The curse of convenience: where does it all end?


Tech advances like smart devices and the Internet of Things (IoT) are largely geared toward making our lives easier, ostensibly so we can focus on what’s important. But where does it all end? How long until we’re condemned to a life lived inside a VR device while an army of automated services brings all our basic needs right to our doorstep? Having recently moved to a more rural area, I’ve found joy in the everyday mundane tasks that make us human.

Convenience is the driver of so many of our decisions. Nature tends to take the path of least resistance, and as human beings, we’re no different – we instinctively seek the option that’s the easiest, most comfortable, and requires the least effort.

The tech industry knows this all too well and is constantly producing tools and services that cater to our craving for convenience. As consumers, we just lap them up. Why waste our time on everyday tasks that machines can do for us? Imagine all the things I could do with my free time! How much more productive I can be!

And in many cases, it’s true. Nobody wants to spend a couple of hours washing their clothes by hand when there’s a perfectly good washing machine nearby. But there’ll eventually come a point when the negatives outweigh the positives, and too much convenience becomes harmful to our health and well-being. In my opinion, that point is fast approaching.

The key, as always, is balance. In developed countries, at least, most of life’s most onerous tasks are already taken care of by tools, machines, automation, and paid services. You might assume that the desire for convenience would have rapidly diminished after this point. But it hasn’t.

The gilded cage

Recognizing the profitability of time-saving innovations, corporations work relentlessly to identify possible “pain points” or aspects of our lives that might be uncomfortable, challenging, or time-consuming, with the goal of eliminating them. But are uncomfortable and challenging tasks necessarily a bad thing? I don’t think so. In fact, I think they’re essential for us to learn, build resistance and independence, and grow.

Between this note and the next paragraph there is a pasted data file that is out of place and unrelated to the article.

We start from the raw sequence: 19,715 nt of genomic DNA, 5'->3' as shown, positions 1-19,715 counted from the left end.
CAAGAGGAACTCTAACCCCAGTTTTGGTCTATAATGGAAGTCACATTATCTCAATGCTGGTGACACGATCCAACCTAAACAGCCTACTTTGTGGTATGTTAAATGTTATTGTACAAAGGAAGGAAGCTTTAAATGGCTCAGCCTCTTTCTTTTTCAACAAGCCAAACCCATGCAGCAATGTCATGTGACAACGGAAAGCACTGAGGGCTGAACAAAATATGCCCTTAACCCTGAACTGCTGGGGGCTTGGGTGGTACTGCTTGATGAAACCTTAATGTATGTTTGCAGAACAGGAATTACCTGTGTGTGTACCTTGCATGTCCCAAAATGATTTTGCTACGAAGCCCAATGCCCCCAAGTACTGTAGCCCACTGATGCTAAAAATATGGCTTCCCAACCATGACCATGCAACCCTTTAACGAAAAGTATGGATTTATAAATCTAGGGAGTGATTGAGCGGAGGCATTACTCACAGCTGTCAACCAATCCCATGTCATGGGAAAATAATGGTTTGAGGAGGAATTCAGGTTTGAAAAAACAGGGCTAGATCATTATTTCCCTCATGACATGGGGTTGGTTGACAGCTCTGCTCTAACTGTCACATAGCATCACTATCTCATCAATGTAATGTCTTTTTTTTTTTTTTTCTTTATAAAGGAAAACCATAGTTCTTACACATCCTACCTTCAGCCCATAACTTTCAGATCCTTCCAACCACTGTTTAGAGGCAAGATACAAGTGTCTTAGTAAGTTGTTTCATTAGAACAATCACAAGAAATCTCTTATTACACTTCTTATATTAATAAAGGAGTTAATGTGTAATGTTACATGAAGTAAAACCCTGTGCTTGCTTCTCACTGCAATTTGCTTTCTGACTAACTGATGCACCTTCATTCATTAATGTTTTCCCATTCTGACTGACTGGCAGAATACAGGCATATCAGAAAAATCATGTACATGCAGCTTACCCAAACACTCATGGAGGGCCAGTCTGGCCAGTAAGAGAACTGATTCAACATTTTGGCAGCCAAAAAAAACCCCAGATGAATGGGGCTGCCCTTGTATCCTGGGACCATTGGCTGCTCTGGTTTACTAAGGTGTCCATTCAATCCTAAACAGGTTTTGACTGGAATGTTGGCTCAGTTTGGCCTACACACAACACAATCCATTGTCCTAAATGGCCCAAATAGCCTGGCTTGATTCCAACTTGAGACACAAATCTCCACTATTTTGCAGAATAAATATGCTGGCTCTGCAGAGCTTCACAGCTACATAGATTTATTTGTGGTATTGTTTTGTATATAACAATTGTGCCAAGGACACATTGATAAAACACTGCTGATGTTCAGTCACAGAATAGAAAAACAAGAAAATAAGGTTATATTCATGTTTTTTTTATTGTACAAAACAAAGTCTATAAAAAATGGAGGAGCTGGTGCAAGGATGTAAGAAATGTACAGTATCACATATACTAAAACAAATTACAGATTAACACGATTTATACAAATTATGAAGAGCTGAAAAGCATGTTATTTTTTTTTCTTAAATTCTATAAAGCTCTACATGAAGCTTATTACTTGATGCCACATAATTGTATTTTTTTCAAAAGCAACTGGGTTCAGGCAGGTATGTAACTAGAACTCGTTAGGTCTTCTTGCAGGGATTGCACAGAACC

Take food, for example. With the explosion in delivery apps in recent years, a meal, snack, or even just a bottle of milk is a couple of taps away. And not even that, in some cases. For example, you can have your fridge identify when something is running low, and it automatically places an order for you.

Without going into the negative health effects of the processed and fast foods that are commonly found on delivery apps, the convenience of meals arriving at our doors takes us just another step away from our natural instincts.

Now, I’m not advocating that we all go out and grow our own vegetables and raise our own chickens (although that’s definitely something to be encouraged if the opportunity arises), but think of what has been lost here. Not only do we lack a connection with the source of our food, but the skills to prepare and cook it, too. We become less self-sufficient and ever more dependent on outside sources, fueled by technology, to take care of our most basic needs. When does convenience stop liberating us and start to trap us in its gilded cage?

“It’s just progress,” you might argue. “Instead of shopping and cooking, you’ve suddenly got an extra hour or two each day to use at your leisure.” That’s true: if you use the time in a way that makes you happy, healthy, or more productive. But how many of us give this free time away cheaply to our employers or by mindlessly scrolling through social media and Netflix? It can be tempting to simply swap wholesome physical tasks for dopamine-addled mental stimulation, putting a strain on our mental health.

Convenience is addictive, too. Once you’ve experienced the ease of doing a particular task, it’s very difficult to go back. Over time, even minor daily challenges become irritating as the expectation for immediate gratification grows. But when everything is easy, our levels of satisfaction and gratitude are diminished. We take things for granted. There’s no journey in life, no anticipation. Only the outcome matters, and in this way, convenience makes us spoiled.

Less convenience, more happiness?